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Robert J. Siegel
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Against the backdrop of Manhattan's changing literary and publishing world, aging novelist Leonard Schiller is asked by Heather Wolfe, a graduate student and budding literary critic, to agree to interviews. He's reluctant to spend the time: his health is failing and he wants to finish one more book. Also he's worried about his daughter, Ariel, who's approaching 40, underemployed, single and wanting a child. But he agrees, hoping Heather can help resurrect interest in his work. As Heather probes Frank's writing and his past, Ariel reconnects to a former lover. Emotions can be raw and messy, and as relationships change, who gets the better part of the bargain? Written by
Stu Richel played the husband of Jill Eikenberry in a scene with her former lover, played by Frank Langella. The Jill-Frank relationship was thought not to be "central to the spine of the story" and was dropped in the final cut. See more »
When Heather sits down to drink coffee with Leonard in the morning in his apartment, they each pour coffee in their cups. Yet, when they both sit down to talk and sip, there is no coffee in either of their cups. See more »
Men my age are like chewing gum; ten minutes of flavor, and then just bland repetition.
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Langella's Superb Work Anchors the Rare Film That Captures the Solitude of the Writing Process
It should come as no surprise that this quietly affecting character study barely left a trace in theaters last year since movies about literature and the writing process are hardly fodder for young teenaged boys looking for outsized CGI-saturated extravaganzas. However, co-writer/director Andrew Wagner's ("The Talent Given Us") sophomore effort benefits immeasurably from Frank Langella's deeply nuanced performance as a once-renowned novelist long forgotten and facing his own mortality as he attempts to finish a valedictorian work ten years in development. With his recognizably sonorous voice and intensely watchful manner, the 68-year-old actor has never been known for playing sympathetic roles, but he seizes the heart of a becalmed man so engulfed in the creative process that he reacts to any intrusion upon it with a subtle, leonine fury. It's been nearly four decades since his film debut as the egotistical, caddish writer in Frank Perry's "Diary of a Mad Housewife", but what a treat to see him bookend that performance with this one.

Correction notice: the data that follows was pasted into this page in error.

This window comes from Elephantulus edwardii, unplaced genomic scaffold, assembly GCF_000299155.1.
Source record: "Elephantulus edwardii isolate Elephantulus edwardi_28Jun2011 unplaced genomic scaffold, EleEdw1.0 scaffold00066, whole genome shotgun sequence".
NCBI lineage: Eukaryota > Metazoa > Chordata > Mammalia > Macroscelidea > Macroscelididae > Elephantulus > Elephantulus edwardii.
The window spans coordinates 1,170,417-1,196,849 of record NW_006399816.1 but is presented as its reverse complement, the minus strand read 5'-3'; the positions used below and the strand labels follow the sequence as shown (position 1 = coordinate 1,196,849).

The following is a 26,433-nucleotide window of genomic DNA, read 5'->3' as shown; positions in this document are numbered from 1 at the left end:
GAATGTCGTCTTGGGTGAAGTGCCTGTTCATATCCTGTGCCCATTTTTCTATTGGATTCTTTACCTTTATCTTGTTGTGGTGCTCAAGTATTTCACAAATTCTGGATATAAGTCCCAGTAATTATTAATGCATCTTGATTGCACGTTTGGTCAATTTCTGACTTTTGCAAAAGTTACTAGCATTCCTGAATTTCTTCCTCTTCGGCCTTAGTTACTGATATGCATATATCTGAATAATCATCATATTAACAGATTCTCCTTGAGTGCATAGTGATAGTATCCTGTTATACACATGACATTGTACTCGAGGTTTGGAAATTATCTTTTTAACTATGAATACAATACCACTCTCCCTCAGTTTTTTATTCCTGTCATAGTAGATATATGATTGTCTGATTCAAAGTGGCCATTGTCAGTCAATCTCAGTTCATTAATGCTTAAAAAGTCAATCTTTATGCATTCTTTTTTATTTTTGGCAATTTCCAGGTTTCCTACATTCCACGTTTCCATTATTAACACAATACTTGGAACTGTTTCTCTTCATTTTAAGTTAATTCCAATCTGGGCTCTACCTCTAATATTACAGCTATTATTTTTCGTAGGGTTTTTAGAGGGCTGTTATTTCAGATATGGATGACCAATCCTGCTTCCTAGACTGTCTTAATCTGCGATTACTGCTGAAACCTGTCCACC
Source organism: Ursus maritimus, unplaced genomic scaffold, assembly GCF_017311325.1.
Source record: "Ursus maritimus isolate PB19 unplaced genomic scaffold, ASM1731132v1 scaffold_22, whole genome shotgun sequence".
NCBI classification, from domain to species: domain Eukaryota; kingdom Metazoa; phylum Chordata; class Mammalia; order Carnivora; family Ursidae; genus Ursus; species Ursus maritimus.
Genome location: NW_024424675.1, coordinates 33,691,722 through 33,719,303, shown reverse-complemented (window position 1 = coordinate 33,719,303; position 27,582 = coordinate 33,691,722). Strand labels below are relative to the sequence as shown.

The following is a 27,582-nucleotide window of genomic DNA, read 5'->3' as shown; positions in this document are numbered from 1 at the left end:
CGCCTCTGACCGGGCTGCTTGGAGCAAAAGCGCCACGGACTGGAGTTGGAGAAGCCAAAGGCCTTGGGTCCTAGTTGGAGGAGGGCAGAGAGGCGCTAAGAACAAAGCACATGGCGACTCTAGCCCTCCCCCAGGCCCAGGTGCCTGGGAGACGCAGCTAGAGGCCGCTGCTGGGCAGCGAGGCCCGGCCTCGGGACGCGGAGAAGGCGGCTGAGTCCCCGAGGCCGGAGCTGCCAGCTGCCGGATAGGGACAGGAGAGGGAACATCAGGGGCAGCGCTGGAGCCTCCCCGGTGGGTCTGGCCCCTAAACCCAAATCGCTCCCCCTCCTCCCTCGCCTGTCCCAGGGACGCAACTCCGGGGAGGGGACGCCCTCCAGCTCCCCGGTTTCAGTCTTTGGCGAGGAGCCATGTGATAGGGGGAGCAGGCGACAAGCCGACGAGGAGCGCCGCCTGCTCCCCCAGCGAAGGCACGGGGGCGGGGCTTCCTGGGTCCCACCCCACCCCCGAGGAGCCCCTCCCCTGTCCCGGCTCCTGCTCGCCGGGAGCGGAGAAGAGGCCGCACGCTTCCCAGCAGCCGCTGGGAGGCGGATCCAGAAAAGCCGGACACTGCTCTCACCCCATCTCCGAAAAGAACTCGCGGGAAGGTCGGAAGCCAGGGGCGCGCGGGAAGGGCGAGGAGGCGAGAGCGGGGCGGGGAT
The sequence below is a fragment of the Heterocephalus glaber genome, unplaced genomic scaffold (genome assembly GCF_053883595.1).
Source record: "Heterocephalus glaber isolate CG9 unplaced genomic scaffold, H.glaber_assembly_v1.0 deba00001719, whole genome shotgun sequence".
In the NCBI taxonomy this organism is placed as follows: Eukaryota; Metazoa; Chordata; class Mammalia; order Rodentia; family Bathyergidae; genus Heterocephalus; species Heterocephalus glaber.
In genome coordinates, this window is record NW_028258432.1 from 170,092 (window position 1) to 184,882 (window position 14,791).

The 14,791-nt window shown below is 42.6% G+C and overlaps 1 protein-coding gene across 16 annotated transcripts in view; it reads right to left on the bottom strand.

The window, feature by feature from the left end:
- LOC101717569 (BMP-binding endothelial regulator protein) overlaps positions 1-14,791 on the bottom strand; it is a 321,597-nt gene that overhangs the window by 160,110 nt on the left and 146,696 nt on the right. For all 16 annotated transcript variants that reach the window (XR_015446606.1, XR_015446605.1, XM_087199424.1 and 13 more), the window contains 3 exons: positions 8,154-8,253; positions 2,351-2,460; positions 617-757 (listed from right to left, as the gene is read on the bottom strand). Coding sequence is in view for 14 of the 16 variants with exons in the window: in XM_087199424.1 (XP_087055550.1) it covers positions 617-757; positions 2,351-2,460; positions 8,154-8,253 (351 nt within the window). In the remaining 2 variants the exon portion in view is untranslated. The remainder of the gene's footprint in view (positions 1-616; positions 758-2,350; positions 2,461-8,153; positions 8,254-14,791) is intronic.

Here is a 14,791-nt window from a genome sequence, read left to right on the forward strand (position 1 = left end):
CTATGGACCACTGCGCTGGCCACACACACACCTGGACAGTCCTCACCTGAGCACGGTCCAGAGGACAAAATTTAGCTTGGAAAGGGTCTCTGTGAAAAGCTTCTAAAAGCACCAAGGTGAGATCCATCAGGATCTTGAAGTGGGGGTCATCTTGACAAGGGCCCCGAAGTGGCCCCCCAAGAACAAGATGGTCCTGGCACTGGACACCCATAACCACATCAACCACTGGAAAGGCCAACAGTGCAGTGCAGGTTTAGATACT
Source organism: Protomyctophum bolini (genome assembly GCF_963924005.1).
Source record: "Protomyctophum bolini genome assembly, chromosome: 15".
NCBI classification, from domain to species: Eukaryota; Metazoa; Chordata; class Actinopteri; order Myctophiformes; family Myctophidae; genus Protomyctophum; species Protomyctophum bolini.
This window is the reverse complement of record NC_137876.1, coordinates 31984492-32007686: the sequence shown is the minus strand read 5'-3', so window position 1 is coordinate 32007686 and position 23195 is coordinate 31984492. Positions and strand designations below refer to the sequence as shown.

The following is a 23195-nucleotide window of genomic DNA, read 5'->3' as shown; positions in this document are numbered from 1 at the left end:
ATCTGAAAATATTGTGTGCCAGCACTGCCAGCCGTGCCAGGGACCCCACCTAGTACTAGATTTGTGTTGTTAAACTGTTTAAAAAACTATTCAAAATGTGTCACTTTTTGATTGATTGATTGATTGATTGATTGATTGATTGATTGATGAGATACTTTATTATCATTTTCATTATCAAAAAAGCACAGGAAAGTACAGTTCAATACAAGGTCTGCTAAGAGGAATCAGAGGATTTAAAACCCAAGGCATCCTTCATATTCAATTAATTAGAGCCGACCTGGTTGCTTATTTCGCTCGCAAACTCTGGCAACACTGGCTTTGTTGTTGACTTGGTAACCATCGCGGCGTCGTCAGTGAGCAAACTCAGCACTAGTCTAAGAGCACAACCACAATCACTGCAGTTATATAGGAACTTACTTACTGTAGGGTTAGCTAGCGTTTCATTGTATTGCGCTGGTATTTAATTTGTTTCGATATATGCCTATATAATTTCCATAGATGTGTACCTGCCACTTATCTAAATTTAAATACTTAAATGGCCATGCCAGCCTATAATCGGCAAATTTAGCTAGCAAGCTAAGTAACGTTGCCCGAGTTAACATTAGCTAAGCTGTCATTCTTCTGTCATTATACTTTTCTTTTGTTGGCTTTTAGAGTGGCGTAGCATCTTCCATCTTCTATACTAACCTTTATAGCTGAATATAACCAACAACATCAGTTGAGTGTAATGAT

Langella portrays New York-based Leonard Schiller, whose four published novels have been out of print for years. In declining health, Schiller tries to interest a publisher friend in his latest, yet-to-be-completed novel, but he is told there is no market for literary-type novels. Precipitously, an enthusiastic graduate student named Heather Wolfe walks into Schiller's intensely private life to request a series of interviews for a masters thesis she wants to write about him. She is such an unabashed fan that her goal is no less than having Schiller rediscovered. The author is initially resistant, but he wears down under her coquettish persistence. At the same time, Schiller's self-loathing daughter Ariel has grown up being used to playing second-fiddle to her father's work. Single and closing in on forty, she hears her biological clock ticking as she resuscitates an embattled relationship with her estranged lover Casey, who is equally vehement about not having children. The plot threads eventually mesh when Schiller opens up to Heather and realizes how dormant he has kept his feelings since his wife's death over two decades earlier.
Beyond Langella is a trio of solid performances though none nearly as impressive as his. Lauren Ambrose ("Six Feet Under") captures Heather's youthful vigor and innate intelligence, but I found her use of Lolita-style wiles to be a bit mechanical within the scheme of the storyline. Always worth watching, Lili Taylor is on pretty familiar territory as the conflicted Ariel, but she manages to bring her likeably neurotic manner to the role. I haven't seen Adrian Lester since Mike Nichols' "Primary Colors", but he's a welcome addition here as the slow-to-evolve Casey, especially in a tense small-talk scene with Schiller during Ariel's birthday celebration. In fact, much of the dialogue by Wagner and co-writer Fred Parnes has a smart, insightful quality that doesn't call undue attention to the intellectual observations of the characters. Even more, their strong screenplay makes the series of rude awakenings toward the end resonate with a combination of heart and necessary harshness. The 2008 DVD is short on extras - Wagner's thoughtful commentary and the theatrical trailer - but this small-scale film is well worth discovering, especially to see Langella at the very top of his game.
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